Zuckerberg calls Andreessen tweet on India colonization 'upsetting'

Facebook's roadblock in India
Is it fair to compare Twitter to Facebook?

Facebook chief Mark Zuckerberg has denounced comments made by key Facebook investor Marc Andreessen that appeared to support the colonization of India.

The high-profile Silicon Valley venture capitalist took to Twitter on Tuesday evening local time to defend Facebook's Free Basics program, which recently failed to garner support with Indian regulators. In his initial tweet, he said it was "morally wrong" to deny free partial-internet connectivity to the world's poorest people.

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Things went south when Andreessen responded to a user who compared Free Basics to "Internet colonialism." He replied in a tweet that has since been deleted, "Anti-colonialism has been economically catastrophic for the Indian people for decades. Why stop now?"

Users on Twitter were, unsurprisingly, upset.

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Facebook was quick to denounce the comments by Andreessen, who was an early investor in Facebook and has been a board member since 2008. The company said on Wednesday, "We strongly reject the sentiments expressed by Marc Andreessen last night regarding India."

In a separate post on Facebook, Zuckerberg called Andreessen's comments "deeply upsetting."

Marc Andreessen, co-founder and general partner of Andreessen Horowitz
David Paul Morris | Bloomberg | Getty Images

Zuckerberg wrote, "India has been personally important to me and Facebook," and that Andreessen's comments did not represent the way he, or the social media giant, thought. The Facebook founder said his travels in India solidified his understanding that "when all people have the power to share their experiences, the entire world will make progress."

Zuckerberg ended his Facebook post by saying, "I've been inspired by how much progress India has made in building a strong nation and the largest democracy in the world, and I look forward to strengthening my connection to the country."

India was under British colonial rule since the middle of 1700s till 1947.

Andreessen has since apologized for his gaffe, saying his comment was "ill-informed and ill-advised." He added, "To be clear, I am 100% opposed to colonialism, and 100% in favor of independence and freedom, in any country, including India."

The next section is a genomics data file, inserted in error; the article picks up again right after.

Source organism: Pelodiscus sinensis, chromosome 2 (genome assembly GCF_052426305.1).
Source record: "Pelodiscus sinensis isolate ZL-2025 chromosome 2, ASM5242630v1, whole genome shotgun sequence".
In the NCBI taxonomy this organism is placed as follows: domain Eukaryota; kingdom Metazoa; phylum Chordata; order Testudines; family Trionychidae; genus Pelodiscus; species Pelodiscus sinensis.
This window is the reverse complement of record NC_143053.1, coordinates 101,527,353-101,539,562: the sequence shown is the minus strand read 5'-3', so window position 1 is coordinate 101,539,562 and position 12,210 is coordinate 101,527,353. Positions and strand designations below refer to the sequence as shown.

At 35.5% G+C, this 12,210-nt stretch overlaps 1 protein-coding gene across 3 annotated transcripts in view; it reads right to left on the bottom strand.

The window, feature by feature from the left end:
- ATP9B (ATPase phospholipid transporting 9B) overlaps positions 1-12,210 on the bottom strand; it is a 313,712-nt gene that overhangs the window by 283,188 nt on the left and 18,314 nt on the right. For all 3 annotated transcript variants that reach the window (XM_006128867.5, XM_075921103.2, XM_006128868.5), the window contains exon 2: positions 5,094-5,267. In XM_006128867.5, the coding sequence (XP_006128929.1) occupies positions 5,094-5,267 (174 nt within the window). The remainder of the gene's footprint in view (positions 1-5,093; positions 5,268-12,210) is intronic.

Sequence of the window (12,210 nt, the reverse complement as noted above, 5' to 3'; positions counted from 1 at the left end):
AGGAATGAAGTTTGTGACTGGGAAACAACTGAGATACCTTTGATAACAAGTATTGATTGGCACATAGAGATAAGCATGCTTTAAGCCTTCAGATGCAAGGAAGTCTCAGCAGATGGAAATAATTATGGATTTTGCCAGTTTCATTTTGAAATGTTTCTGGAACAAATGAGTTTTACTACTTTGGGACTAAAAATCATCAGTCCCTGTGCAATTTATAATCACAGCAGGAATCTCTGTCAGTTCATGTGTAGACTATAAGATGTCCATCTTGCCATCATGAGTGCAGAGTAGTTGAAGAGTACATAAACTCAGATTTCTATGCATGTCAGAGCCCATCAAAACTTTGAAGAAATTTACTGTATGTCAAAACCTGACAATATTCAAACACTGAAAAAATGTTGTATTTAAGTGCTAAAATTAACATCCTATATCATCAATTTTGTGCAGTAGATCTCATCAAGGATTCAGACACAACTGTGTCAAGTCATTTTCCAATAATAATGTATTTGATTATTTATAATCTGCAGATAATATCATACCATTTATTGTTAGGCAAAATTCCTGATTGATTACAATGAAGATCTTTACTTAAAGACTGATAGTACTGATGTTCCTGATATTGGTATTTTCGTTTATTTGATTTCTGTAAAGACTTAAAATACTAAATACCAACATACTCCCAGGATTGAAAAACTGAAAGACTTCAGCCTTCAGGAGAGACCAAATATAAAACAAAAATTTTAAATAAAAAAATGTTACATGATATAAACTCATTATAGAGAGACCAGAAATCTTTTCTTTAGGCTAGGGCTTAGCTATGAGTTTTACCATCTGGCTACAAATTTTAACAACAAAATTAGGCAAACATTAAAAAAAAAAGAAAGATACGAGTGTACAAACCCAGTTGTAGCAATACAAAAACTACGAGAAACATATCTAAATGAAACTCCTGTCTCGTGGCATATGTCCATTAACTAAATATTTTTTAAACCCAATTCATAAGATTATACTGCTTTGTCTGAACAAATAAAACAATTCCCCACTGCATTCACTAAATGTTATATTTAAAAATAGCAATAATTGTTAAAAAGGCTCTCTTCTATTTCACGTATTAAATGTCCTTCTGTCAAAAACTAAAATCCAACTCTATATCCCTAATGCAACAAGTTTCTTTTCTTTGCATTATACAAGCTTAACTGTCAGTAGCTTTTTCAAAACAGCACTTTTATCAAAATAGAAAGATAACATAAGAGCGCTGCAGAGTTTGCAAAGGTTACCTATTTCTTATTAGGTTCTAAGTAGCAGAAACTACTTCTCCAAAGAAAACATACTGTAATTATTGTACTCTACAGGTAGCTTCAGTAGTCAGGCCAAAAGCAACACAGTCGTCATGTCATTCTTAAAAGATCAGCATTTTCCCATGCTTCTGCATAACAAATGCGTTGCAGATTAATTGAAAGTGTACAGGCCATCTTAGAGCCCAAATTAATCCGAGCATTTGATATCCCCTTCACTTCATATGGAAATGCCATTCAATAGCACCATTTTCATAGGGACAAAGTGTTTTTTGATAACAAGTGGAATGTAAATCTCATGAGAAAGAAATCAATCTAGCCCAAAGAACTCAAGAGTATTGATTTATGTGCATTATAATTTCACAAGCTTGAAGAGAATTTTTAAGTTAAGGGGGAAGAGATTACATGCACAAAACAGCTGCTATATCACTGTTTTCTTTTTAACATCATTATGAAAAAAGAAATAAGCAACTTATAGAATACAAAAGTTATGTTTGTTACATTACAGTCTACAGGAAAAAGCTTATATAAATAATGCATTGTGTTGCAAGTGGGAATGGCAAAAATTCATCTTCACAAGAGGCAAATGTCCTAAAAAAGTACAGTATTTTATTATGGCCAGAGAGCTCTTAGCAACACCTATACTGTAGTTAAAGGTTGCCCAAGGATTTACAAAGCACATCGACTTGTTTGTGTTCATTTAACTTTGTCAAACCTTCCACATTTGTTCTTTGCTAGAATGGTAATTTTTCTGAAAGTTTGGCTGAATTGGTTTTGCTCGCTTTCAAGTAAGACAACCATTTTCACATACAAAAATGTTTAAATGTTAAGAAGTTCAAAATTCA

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Facebook's Free Basics is a program that offers free internet access to a limited number of websites.

The company launched the program in India in partnership with telecom operator Reliance Communications, giving Reliance customers complimentary access to a range of Internet sites.

Unveiled last year in India under the name, Free Basics works to achieve Zuckerberg's goal of universal digital access, including for the 30 percent of Indians living below the poverty line. Just over 250 million of India's 1.3 billion people have Internet access.

The program came under fire from Indian net neutrality advocates, who argued that all Internet content should be treated equally. Websites not part of Free Basics would incur data costs to appear on the offering.

On Monday India's telecommunication regulator, the Telecom Regulatory Authority of India (TRAI), ruled against the social media company's efforts, suggesting the program violated principles of net neutrality.

In a regulatory missive, TRAI said no service provider should offer or charge discriminatory tariffs for data services on the basis of content, unless over closed electronic communications networks.

TheTimes of India reported on Thursday that soon after the TRAI decision, Reliance put a charge on the program. Citing a Reliance spokesperson, the Times of India said the telecom operator had started reconfiguring access to Free Basics, making it chargeable for data usage.

Facebook has used the Free Basics model in a number of emerging markets, including Colombia, the Philippines, Thailand, and Mexico.

Responding in a separate post to the TRAI's decision, Zuckerberg wrote that Facebook would not give up on connecting the masses in India to the internet.

"While we're disappointed with today's decision, I want to personally communicate that we are committed to keep working to break down barriers to connectivity in India and around the world," Zuckerberg wrote of TRAI's ruling. " has many initiatives, and we will keep working until everyone has access to the internet."

— Nyshka Chandran and Reuters contributed to this report.

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